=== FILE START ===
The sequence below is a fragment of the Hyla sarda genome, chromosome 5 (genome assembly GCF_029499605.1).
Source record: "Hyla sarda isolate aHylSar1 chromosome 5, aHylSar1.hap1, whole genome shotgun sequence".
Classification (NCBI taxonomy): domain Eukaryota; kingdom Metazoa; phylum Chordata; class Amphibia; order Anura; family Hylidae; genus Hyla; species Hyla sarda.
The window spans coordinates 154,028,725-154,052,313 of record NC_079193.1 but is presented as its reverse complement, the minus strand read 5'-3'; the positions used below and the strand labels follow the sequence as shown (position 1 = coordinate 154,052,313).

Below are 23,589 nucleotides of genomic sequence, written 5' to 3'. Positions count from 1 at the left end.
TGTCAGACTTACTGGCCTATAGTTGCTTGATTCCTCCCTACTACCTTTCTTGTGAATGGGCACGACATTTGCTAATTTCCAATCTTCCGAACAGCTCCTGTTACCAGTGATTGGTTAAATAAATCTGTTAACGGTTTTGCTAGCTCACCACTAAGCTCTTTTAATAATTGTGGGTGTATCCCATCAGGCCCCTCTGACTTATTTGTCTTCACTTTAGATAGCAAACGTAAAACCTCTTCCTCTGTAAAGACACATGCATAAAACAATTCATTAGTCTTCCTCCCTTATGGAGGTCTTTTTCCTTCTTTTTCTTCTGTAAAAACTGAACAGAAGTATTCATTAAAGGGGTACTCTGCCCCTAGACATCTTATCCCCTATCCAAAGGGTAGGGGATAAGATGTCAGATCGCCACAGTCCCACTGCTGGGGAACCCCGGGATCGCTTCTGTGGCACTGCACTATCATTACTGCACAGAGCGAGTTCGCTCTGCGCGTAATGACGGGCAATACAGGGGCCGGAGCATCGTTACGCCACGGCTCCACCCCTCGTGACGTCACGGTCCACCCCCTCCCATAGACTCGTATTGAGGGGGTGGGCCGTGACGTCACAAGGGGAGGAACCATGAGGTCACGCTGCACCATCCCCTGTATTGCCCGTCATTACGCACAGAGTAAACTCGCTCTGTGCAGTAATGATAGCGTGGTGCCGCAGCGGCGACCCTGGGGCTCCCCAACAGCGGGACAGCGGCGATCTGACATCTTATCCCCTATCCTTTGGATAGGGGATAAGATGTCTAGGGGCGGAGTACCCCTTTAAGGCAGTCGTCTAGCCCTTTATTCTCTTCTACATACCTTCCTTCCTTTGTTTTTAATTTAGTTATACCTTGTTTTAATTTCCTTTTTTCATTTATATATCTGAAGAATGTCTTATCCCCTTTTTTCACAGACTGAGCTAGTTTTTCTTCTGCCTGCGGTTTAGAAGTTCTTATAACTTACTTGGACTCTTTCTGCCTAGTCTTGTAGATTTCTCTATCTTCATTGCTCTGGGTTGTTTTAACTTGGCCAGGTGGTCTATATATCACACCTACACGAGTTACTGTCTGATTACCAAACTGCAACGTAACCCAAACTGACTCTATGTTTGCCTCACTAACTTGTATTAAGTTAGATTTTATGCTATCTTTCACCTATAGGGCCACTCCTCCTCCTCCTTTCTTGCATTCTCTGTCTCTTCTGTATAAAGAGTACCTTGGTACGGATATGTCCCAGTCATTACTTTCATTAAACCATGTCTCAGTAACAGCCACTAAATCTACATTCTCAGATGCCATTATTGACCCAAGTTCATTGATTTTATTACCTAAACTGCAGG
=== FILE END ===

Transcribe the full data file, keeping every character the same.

The sequence below is a fragment of the Hyla sarda genome, chromosome 5 (genome assembly GCF_029499605.1).
Source record: "Hyla sarda isolate aHylSar1 chromosome 5, aHylSar1.hap1, whole genome shotgun sequence".
Classification (NCBI taxonomy): domain Eukaryota; kingdom Metazoa; phylum Chordata; class Amphibia; order Anura; family Hylidae; genus Hyla; species Hyla sarda.
The window spans coordinates 154,028,725-154,052,313 of record NC_079193.1 but is presented as its reverse complement, the minus strand read 5'-3'; the positions used below and the strand labels follow the sequence as shown (position 1 = coordinate 154,052,313).

Below are 23,589 nucleotides of genomic sequence, written 5' to 3'. Positions count from 1 at the left end.
TGTCAGACTTACTGGCCTATAGTTGCTTGATTCCTCCCTACTACCTTTCTTGTGAATGGGCACGACATTTGCTAATTTCCAATCTTCCGAACAGCTCCTGTTACCAGTGATTGGTTAAATAAATCTGTTAACGGTTTTGCTAGCTCACCACTAAGCTCTTTTAATAATTGTGGGTGTATCCCATCAGGCCCCTCTGACTTATTTGTCTTCACTTTAGATAGCAAACGTAAAACCTCTTCCTCTGTAAAGACACATGCATAAAACAATTCATTAGTCTTCCTCCCTTATGGAGGTCTTTTTCCTTCTTTTTCTTCTGTAAAAACTGAACAGAAGTATTCATTAAAGGGGTACTCTGCCCCTAGACATCTTATCCCCTATCCAAAGGGTAGGGGATAAGATGTCAGATCGCCACAGTCCCACTGCTGGGGAACCCCGGGATCGCTTCTGTGGCACTGCACTATCATTACTGCACAGAGCGAGTTCGCTCTGCGCGTAATGACGGGCAATACAGGGGCCGGAGCATCGTTACGCCACGGCTCCACCCCTCGTGACGTCACGGTCCACCCCCTCCCATAGACTCGTATTGAGGGGGTGGGCCGTGACGTCACAAGGGGAGGAACCATGAGGTCACGCTGCACCATCCCCTGTATTGCCCGTCATTACGCACAGAGTAAACTCGCTCTGTGCAGTAATGATAGCGTGGTGCCGCAGCGGCGACCCTGGGGCTCCCCAACAGCGGGACAGCGGCGATCTGACATCTTATCCCCTATCCTTTGGATAGGGGATAAGATGTCTAGGGGCGGAGTACCCCTTTAAGGCAGTCGTCTAGCCCTTTATTCTCTTCTACATACCTTCCTTCCTTTGTTTTTAATTTAGTTATACCTTGTTTTAATTTCCTTTTTTCATTTATATATCTGAAGAATGTCTTATCCCCTTTTTTCACAGACTGAGCTAGTTTTTCTTCTGCCTGCGGTTTAGAAGTTCTTATAACTTACTTGGACTCTTTCTGCCTAGTCTTGTAGATTTCTCTATCTTCATTGCTCTGGGTTGTTTTAACTTGGCCAGGTGGTCTATATATCACACCTACACGAGTTACTGTCTGATTACCAAACTGCAACGTAACCCAAACTGACTCTATGTTTGCCTCACTAACTTGTATTAAGTTAGATTTTATGCTATCTTTCACCTATAGGGCCACTCCTCCTCCTCCTTTCTTGCATTCTCTGTCTCTTCTGTATAAAGAGTACCTTGGTACGGATATGTCCCAGTCATTACTTTCATTAAACCATGTCTCAGTAACAGCCACTAAATCTACATTCTCAGATGCCATTATTGACCCAAGTTCATTGATTTTATTACCTAAACTGCAGG